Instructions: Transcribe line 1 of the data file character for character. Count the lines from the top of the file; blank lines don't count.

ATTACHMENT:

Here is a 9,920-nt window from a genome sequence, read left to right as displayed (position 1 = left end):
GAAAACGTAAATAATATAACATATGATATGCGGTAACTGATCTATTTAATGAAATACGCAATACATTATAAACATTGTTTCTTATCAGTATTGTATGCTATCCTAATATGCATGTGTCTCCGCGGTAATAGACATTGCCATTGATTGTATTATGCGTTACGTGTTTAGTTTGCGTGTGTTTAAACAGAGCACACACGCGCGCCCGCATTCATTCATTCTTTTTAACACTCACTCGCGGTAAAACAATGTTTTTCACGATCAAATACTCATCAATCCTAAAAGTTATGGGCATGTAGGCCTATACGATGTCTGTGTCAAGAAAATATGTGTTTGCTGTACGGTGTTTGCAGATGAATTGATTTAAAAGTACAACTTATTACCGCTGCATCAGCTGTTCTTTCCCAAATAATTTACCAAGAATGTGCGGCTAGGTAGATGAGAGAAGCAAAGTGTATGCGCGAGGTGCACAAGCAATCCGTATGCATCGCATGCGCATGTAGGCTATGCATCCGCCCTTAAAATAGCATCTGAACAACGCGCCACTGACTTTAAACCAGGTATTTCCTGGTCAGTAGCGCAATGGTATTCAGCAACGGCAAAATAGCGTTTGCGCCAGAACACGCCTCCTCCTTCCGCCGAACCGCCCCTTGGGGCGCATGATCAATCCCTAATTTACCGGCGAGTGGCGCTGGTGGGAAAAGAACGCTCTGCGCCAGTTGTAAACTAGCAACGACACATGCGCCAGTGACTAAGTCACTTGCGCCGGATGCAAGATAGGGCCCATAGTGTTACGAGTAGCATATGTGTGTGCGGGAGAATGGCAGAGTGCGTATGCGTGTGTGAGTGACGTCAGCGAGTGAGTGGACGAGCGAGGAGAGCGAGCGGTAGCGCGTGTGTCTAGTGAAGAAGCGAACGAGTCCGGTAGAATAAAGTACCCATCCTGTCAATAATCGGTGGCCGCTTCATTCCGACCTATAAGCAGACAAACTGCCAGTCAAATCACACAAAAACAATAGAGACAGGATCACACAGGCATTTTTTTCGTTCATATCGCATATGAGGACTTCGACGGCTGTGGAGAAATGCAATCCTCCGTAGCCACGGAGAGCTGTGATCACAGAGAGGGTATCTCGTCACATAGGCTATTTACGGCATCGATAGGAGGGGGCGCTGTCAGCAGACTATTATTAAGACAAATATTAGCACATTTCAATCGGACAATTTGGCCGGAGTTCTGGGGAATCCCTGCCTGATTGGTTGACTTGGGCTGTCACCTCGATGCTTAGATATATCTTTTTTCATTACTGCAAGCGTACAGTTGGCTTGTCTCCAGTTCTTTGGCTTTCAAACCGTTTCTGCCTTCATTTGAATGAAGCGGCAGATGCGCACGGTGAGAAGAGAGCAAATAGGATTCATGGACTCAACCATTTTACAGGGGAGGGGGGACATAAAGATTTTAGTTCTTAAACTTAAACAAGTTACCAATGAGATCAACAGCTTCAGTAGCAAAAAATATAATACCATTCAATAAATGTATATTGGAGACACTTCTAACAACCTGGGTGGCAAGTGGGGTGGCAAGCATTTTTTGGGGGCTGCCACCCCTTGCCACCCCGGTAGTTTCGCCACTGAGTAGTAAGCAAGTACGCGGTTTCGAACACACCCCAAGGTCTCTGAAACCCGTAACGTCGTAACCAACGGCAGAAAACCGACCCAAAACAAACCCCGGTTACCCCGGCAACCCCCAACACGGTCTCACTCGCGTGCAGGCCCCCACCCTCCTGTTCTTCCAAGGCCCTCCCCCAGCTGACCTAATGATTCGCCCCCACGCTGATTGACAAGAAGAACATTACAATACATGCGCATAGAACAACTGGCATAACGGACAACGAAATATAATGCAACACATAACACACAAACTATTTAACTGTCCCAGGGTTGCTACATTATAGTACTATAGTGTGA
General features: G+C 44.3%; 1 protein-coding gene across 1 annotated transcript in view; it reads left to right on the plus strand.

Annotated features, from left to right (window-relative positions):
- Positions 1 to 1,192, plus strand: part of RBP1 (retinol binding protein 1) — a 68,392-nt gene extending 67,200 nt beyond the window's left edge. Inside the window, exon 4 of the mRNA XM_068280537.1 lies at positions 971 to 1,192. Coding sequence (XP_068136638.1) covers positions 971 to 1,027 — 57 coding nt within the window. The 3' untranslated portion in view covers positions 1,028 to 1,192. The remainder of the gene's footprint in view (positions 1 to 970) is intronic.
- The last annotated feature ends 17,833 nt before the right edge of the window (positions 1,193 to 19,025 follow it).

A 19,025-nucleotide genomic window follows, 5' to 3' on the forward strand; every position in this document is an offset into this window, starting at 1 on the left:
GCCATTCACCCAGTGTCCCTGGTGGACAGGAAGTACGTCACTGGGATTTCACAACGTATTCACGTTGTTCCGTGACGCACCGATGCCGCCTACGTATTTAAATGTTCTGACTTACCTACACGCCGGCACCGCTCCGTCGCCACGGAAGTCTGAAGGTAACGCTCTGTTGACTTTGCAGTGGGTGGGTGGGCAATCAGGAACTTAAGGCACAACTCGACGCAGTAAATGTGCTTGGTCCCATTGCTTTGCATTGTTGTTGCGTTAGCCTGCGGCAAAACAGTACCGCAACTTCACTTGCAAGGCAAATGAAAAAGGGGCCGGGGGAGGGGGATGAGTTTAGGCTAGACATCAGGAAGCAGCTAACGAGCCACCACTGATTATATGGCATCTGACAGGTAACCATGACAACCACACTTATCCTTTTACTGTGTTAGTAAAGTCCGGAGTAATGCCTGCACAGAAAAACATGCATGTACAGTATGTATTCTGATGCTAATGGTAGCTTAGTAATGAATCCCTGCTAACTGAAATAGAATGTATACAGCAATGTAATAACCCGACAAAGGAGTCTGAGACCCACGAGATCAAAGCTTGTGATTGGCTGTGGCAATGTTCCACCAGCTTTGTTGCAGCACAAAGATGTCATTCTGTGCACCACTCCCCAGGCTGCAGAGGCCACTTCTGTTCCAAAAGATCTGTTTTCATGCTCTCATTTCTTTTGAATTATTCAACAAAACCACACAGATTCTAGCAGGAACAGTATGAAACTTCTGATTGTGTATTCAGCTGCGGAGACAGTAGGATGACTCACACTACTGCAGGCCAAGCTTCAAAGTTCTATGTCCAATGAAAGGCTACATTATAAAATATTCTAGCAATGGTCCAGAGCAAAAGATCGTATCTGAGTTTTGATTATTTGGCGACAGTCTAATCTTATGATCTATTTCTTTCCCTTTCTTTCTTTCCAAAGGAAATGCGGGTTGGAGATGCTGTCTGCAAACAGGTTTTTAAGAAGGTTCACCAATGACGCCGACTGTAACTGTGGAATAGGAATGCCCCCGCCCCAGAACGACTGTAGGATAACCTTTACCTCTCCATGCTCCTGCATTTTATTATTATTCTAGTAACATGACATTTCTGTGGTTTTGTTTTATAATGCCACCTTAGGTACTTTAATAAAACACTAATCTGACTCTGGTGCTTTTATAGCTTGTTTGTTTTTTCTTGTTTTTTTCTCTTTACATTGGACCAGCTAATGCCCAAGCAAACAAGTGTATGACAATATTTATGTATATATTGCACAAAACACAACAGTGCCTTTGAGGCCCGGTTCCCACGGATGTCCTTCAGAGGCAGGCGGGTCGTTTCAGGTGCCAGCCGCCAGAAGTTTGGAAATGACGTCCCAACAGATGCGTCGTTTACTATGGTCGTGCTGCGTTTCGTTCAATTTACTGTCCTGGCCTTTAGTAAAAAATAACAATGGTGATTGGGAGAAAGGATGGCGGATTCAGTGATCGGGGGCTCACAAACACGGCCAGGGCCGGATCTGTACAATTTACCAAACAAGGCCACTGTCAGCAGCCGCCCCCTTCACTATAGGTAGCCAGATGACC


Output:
Here is a 9,920-nt window from a genome sequence, read left to right as displayed (position 1 = left end):